Notwithstanding the 20th Century development of “theater in the round”—which often is in the square or oval—Western culture abandoned the circle as a primary theatrical shape some 2200 years ago, when the rising Roman civilization co-opted the waning Greeks. The most obvious feature of a Greek theater was the perfectly circular space at the very center of things, a space the Greeks called the orchestra, or “dancing place.” It had nothing to do with a group of musicians playing instruments (although they were there, too), but with the chorus who sang, chanted and danced.
The Romans eliminated the chorus, and cut the orchestra in half, making it into a semi-circle of largely-decorative function. With the re-discovery of Roman architecture during the Renaissance, and the development of the first indoor theaters, Western Europe took the semi-circle—still called the orchestra—and elongated it into the horseshoe shape of classic theaters of the 17th, 18th and 19th centuries. Today, we use the word orchestra to mean a group of instrumentalists, not dancers. In theater, they sit in the orchestra pit between the stage and most expensive seats on the main floor of the theater, the orchestra seats.
But the circle remains a seminal performing space in virtually all of the world beyond Broadway, London’s West End, the boulevard theaters of Paris and opera houses everywhere.
Think of a three-ring circus. Think of a circle dance, which might be found anywhere from a hoedown to a tribal warrior dance or fertility rite, to a folk dance such as the hora or tarantella.
I’ve been reminded recently of the fundamental importance and power of the circle in connection with performance, as I’ve hiked and horsebacked through Anasazi ruins in the desert southwest, climbing into kivas and witnessing Native American dancers. The primary shape is the circle. In creating the first purpose-built theater buildings (open air though they were), the Greeks adapted the circle from earlier, more primitive rites going back to the most primordial storytelling and spiritual practices conducted around a fire.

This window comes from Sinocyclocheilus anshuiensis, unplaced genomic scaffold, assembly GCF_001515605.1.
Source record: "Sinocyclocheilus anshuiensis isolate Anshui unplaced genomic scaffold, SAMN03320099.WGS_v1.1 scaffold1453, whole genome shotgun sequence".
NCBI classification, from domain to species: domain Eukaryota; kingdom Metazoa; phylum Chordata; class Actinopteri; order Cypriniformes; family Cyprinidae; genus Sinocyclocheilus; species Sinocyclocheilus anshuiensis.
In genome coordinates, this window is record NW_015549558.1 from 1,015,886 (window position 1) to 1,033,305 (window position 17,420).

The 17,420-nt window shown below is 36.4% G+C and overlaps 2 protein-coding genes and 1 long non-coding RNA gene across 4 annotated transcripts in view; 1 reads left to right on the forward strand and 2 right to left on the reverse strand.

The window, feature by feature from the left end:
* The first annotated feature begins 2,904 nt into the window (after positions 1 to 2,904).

The dance around the fire, the story told around the fire, the prayer ritual around the fire: religion, music, dance and theater all began together as one thing, as a way to explain that which could not be explained. It’s been the same in every culture on earth, living or dead. Only later—much later—did the performing arts become something separate from religious ritual, and far too often a source of suspicion for those calling themselves pious.
Why a circle around a fire? Think of a primitive, pre-historic community. Fire is good, and probably sacred, because it’s an essential of life and of security. Your family, tribe or clan sits around the fire at night not only because it provides light and warmth, but because you can see the faces of people you know and trust. Even more, the circle allows the people opposite you to see anything that might be coming out of the dark at your back, and you serve the same security function for those across from you. The circle—quite literally the ring of fire—becomes the most important symbol of community cohesion and ceremonial activity.
From the circle around the fire to the orchestra ancient and the orchestra contemporary, may the circle be unbroken. From primitive stories and rites to the stories of the modern stage and rituals associated with it (tearing a ticket, reading a program, the lights going down, the curtain calls), may the circle be unbroken. From Dionysus, the Greek god of wine, music and fertility, to Kokopelli, the flute-playing god common to all southwestern Native American tribes, may the circle be unbroken.